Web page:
I had that Monkees album. I still have it. There's a really goofy song on it called "Laugh."
That's my motto. Laugh. Laugh. Laugh again.
It helps, I promise, especially if you are feeling afraid.
About six months ago, I went to see my primary doctor about a bump on my head. It had taken residence up there more than a decade ago. It made mundane grooming (like combing my hair) a real pain in the neck - I mean, head.
Never miss a local story.
My doctor said the bump on my head could be removed. No problem.
Did I mention my neck? My doctor wanted a look at that, too, while I was there, because she saw a lump in my throat, and she didn't like that one so very much.
Turned out there were three lumps lodged on my thyroid. Problem: Not a one can be biopsied, because the job would be too messy (lots of blood would get in the way). Advised to wait six months, I did.
Six months later, one has grown significantly. I can now have a biopsy.
If it's cancer, it's the best kind to have, the surgeon tells me. Unless I have a weird and rare kind that kills people in six months.
"It's always six months," says a chaplain friend of mine.
The biopsy day comes and goes. The folks at the hospital tell me to relax. I try not to plan out the next six months of my life.
Results will be in the office in two days, they tell me cheerfully. So when I don't hear, I call.
On hold, I listen to Muzak. A friendly male voice comes on.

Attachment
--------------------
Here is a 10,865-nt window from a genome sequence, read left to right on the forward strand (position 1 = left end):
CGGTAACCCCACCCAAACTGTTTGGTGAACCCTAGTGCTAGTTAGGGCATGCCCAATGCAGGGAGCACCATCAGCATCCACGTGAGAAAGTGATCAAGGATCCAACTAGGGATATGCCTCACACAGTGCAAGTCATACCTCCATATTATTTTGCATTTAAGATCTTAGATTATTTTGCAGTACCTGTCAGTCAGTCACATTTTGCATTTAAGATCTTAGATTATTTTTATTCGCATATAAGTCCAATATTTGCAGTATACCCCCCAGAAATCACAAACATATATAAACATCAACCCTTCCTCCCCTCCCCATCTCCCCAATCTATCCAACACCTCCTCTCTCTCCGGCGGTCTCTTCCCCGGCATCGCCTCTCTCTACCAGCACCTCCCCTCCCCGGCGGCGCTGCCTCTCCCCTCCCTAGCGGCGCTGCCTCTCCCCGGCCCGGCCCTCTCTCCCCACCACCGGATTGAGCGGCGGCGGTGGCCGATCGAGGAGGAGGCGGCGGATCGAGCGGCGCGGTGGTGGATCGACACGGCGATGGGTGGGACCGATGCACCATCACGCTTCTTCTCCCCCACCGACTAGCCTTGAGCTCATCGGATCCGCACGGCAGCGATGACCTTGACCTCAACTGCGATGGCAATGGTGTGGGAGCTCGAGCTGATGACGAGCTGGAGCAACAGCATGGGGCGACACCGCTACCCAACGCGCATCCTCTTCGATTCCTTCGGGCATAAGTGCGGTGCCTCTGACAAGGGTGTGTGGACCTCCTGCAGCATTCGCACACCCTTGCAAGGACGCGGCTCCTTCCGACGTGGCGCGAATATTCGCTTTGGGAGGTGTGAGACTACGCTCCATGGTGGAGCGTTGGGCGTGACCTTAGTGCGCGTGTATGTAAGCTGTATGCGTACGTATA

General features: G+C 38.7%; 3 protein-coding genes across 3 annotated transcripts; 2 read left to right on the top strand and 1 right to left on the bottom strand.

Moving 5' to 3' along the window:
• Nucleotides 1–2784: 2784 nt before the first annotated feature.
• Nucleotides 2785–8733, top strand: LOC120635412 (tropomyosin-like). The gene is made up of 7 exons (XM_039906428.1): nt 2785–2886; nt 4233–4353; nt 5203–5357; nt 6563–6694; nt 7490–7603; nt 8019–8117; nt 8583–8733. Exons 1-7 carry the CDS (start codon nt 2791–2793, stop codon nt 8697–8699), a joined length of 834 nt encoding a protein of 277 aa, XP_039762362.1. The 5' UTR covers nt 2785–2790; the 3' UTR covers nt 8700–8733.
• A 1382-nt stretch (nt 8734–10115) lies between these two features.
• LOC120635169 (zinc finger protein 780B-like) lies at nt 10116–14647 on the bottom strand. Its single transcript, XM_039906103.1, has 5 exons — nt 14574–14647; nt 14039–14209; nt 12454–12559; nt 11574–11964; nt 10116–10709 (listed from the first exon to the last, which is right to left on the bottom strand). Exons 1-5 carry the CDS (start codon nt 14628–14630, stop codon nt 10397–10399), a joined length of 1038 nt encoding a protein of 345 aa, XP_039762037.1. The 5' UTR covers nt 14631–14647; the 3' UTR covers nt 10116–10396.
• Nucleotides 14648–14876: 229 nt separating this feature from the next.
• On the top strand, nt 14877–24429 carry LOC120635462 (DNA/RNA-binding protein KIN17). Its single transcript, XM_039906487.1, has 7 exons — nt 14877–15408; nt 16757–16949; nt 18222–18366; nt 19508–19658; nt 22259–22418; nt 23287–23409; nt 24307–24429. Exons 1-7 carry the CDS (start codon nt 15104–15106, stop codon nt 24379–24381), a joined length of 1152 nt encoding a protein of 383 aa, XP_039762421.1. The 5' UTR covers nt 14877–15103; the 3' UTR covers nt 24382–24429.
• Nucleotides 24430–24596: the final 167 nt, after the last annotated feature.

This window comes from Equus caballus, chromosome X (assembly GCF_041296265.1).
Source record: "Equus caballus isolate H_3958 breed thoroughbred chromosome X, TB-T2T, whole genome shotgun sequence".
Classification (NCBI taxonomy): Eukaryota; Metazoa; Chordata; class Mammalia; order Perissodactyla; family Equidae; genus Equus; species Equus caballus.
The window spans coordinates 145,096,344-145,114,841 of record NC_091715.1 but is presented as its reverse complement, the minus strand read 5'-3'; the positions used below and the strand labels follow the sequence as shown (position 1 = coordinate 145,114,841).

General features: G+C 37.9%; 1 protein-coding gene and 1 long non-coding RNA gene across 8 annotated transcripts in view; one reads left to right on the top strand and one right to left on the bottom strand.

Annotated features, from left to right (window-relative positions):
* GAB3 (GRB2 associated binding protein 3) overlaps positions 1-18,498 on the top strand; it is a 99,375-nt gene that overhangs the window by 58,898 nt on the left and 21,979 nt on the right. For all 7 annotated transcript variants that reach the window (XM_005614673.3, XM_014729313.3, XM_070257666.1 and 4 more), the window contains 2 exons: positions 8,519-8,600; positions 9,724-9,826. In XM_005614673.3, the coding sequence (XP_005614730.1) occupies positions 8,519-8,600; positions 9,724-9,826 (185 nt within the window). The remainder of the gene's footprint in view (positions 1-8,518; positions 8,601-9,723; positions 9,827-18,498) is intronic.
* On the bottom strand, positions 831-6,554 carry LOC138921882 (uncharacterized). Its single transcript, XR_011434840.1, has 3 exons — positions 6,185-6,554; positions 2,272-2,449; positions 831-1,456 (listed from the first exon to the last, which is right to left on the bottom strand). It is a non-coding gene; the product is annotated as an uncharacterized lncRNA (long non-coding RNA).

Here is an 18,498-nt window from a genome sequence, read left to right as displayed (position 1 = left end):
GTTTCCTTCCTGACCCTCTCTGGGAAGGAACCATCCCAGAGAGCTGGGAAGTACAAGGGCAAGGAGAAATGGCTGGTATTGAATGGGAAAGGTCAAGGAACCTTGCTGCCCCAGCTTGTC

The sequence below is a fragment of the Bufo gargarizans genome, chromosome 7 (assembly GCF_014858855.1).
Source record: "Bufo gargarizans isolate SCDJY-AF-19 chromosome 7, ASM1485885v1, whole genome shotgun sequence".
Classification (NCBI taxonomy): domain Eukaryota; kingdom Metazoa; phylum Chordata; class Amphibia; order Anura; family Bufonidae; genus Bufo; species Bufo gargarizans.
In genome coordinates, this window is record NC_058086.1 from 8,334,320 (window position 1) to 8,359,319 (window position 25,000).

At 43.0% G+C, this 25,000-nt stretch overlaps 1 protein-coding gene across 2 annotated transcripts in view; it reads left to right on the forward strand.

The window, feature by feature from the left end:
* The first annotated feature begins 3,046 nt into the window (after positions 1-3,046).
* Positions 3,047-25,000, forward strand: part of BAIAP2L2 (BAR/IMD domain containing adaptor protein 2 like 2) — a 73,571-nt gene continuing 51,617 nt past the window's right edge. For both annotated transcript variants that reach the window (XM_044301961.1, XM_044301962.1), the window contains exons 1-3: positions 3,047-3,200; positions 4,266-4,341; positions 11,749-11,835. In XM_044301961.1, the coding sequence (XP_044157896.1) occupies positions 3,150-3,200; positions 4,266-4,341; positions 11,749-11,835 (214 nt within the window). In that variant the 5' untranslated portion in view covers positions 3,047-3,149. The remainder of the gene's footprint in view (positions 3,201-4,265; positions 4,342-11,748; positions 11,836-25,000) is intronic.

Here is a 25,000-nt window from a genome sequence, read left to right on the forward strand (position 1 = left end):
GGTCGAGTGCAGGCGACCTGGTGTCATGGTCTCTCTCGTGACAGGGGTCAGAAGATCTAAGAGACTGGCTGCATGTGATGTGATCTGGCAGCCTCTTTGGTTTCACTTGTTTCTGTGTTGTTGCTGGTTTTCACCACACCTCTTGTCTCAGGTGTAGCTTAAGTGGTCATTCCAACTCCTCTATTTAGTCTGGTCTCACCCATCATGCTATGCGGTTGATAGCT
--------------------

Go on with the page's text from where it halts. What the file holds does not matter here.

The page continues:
"Do you have a lump in your groin or near your belly button? You may have a hernia.... "
The Muzak, lighthearted and cheerful, plays on.
A friendly female voice comes on.
"A breast lump is emotional and traumatic for many women," she says, compassion oozing from her voice.
"What are you talking about?" I ask. " Many women?"
Ralf, who is in the room listening to me talk to a machine-generated voice, looks quizzical.
"Honestly," I say. "Just imagine the woman who says, 'I have a breast lump. No problem!'"
"Honey," Ralf says, "how long have you been on hold?"
A nice person at the office comes back on. The results are in the hospital computer, she tells me. But sadly, that's all she can say. The doctor is not in, and he has to read the results and give someone permission to let me know whether those lumps in my throat will kill me in six months.
What's more, he will be in surgery the whole day tomorrow, so I may not know until a week of my six remaining months is over.
I hang up the phone and laugh hysterically.
I got the results eventually. I have lots more than six months, unless an unforeseen disaster of a non-medical kind hits before June 2011.
But I also have surgery in my future. This has made me a little sulky. I don't like surgery. It makes me throw up.
I wonder how that works when you've had throat surgery.
Honestly, I am grateful. I've lost loved ones to dread diseases, and I fear them.
So in this new year, I would like to make a wish for all our readers.
May all your doctor visits be a breeze. May there be no news that isn't good news. May you all be well and happy.
May you have many reasons to laugh.